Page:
Queen's University IRC

Month: March 2015

Get ahead of the shift with the 2015 Queen's IRC Workplace in Motion Summit

Labour Relations and the Rise of the Millennial

Your union membership is getting younger. It's no secret that millennials are increasingly becoming a major demographic in the workforce. But the way they work, the tools they use and how they engage with others is completely different from earlier generations. Are you ready for them? Anne Grant, an expert in labour relations and mediation, will be exploring the evolution of the workforce and the impact on union-management relations at the Queen's IRC 2015 Workplace in Motion Summit on April 16 in Toronto.

Dr. Don Wood

Don Wood Lecture Series

Dr. Don Wood was the Director of the Queen’s Industrial Relations Centre (IRC) from 1960 to 1985. The W. Donald Wood Visiting Lectureship was established in 1987 by many of Don’s friends to honour his dedication to building the IRC. The IRC is internationally recognized for its outstanding research and continuing education programs, and for his many contributions to the wider industrial relations community in Canada and abroad. The Don Wood Visiting Lectureship brings to Queen’s University each year “a distinguished individual who has made an important contribution to industrial relations in Canada, or in other countries.

The WHY of the Change Management Process

The Why of Change

The first thing people want to know when a change is proposed is why this change is necessary. If you don't have a very good answer, then they will not buy into your change initiative. Statistics show that having a good percentage of supporters at the outset of a change initiative is strongly associated with success. This paper addresses how to create the felt need for change and a sense of urgency for the change throughout the organization.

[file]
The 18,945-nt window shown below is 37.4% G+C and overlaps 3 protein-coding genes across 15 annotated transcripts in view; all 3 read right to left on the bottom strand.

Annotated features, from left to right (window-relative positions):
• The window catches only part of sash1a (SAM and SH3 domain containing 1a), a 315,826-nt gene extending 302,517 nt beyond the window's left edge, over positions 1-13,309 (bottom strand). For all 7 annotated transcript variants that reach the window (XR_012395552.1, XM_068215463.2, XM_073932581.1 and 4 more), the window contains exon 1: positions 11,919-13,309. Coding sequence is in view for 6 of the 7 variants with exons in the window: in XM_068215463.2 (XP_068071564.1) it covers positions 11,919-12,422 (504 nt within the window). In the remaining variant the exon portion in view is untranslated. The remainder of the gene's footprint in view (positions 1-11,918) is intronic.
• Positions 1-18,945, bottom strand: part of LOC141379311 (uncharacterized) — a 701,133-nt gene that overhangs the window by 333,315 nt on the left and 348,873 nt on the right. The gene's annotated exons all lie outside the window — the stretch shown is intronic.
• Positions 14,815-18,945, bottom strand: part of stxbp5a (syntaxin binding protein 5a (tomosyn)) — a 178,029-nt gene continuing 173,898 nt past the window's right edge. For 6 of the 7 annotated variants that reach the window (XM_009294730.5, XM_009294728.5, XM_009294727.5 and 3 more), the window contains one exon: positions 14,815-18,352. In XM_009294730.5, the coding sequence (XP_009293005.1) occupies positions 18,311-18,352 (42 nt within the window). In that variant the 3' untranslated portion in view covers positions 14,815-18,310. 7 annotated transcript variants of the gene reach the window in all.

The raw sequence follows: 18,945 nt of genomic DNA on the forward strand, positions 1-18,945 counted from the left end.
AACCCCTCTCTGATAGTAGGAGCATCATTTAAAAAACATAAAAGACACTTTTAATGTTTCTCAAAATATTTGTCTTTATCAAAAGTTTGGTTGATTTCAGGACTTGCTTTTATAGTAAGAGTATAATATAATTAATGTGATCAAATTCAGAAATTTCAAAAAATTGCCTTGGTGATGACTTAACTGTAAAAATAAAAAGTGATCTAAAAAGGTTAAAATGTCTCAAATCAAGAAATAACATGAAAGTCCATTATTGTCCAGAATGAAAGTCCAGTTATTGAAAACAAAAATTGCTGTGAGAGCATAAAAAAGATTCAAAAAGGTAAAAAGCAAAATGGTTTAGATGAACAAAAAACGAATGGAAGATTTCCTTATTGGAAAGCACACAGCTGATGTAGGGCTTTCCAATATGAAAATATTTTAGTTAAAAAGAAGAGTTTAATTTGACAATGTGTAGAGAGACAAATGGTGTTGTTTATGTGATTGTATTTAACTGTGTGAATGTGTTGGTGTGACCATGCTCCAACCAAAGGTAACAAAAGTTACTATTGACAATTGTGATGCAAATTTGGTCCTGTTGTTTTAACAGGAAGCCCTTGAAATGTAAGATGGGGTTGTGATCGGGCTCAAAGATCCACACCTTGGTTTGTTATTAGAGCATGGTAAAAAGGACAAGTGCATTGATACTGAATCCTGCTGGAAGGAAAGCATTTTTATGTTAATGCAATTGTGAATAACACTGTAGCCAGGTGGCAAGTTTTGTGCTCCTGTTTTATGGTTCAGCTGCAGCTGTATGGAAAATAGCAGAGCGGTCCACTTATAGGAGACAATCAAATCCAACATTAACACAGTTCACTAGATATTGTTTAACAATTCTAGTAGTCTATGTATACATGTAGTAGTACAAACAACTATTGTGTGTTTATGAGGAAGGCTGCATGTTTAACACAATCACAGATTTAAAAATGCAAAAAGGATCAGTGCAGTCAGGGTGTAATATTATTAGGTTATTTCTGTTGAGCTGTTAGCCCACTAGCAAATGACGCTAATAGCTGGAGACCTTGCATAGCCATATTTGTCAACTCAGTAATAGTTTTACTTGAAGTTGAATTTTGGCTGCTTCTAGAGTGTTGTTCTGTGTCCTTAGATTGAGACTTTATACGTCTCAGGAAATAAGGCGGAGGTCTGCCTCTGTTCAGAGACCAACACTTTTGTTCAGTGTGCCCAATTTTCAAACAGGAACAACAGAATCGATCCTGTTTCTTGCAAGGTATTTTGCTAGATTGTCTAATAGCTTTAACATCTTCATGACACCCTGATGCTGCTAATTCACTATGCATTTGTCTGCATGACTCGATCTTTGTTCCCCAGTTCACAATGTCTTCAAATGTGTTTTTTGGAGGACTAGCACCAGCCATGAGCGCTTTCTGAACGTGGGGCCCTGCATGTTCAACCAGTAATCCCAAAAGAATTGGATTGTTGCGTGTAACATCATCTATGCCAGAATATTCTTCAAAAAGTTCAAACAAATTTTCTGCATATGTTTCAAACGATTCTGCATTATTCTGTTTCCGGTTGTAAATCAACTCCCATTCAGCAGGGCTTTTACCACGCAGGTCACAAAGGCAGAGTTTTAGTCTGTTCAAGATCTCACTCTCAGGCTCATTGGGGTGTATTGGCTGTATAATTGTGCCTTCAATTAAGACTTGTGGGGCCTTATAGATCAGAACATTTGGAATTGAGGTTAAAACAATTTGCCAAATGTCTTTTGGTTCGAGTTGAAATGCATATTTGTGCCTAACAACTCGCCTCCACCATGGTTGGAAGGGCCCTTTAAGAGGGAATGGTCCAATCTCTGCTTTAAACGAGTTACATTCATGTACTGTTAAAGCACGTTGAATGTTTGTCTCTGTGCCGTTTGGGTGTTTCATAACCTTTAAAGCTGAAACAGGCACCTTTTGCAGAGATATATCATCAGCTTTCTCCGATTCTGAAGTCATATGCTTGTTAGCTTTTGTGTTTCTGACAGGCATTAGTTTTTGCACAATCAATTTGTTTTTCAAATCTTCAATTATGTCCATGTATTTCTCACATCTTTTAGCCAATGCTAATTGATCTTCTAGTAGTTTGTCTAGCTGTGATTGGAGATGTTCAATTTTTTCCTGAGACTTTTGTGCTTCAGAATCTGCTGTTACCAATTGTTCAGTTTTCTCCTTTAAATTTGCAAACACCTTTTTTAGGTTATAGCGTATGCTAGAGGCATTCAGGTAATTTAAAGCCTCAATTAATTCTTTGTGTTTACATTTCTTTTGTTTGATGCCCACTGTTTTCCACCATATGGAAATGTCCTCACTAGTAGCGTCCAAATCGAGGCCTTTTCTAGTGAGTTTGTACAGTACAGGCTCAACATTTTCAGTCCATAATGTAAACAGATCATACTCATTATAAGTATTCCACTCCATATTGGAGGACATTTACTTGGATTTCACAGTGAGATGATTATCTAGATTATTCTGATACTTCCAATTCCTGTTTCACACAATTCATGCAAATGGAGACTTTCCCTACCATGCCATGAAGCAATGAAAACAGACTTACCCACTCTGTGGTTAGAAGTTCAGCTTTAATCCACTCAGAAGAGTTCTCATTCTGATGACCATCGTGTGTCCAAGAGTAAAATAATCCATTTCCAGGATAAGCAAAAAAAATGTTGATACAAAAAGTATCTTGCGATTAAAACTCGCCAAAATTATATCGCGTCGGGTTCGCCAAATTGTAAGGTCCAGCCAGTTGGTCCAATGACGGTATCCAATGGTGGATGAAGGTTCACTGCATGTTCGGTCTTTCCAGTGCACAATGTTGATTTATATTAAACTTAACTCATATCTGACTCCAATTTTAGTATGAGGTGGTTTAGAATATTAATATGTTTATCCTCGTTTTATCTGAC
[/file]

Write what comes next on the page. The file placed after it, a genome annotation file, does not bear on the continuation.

Costly Conduct

Workplace Bullying and Harassment: Costly Conduct

As media scrutiny over schoolyard and cyberbullying pervade the news, allegations of workplace harassment and bullying are on the rise. While the popularization of the terms “bullying” and “harassment” has both educated and empowered employees to assert the right to a respectful workplace, it has conversely sometimes resulted in overuse of the terms and meritless complaints in relation to reasonable management measures. Employers are left with the difficult task of managing all competing interests to ensure a safe, respectful and productive work environment.

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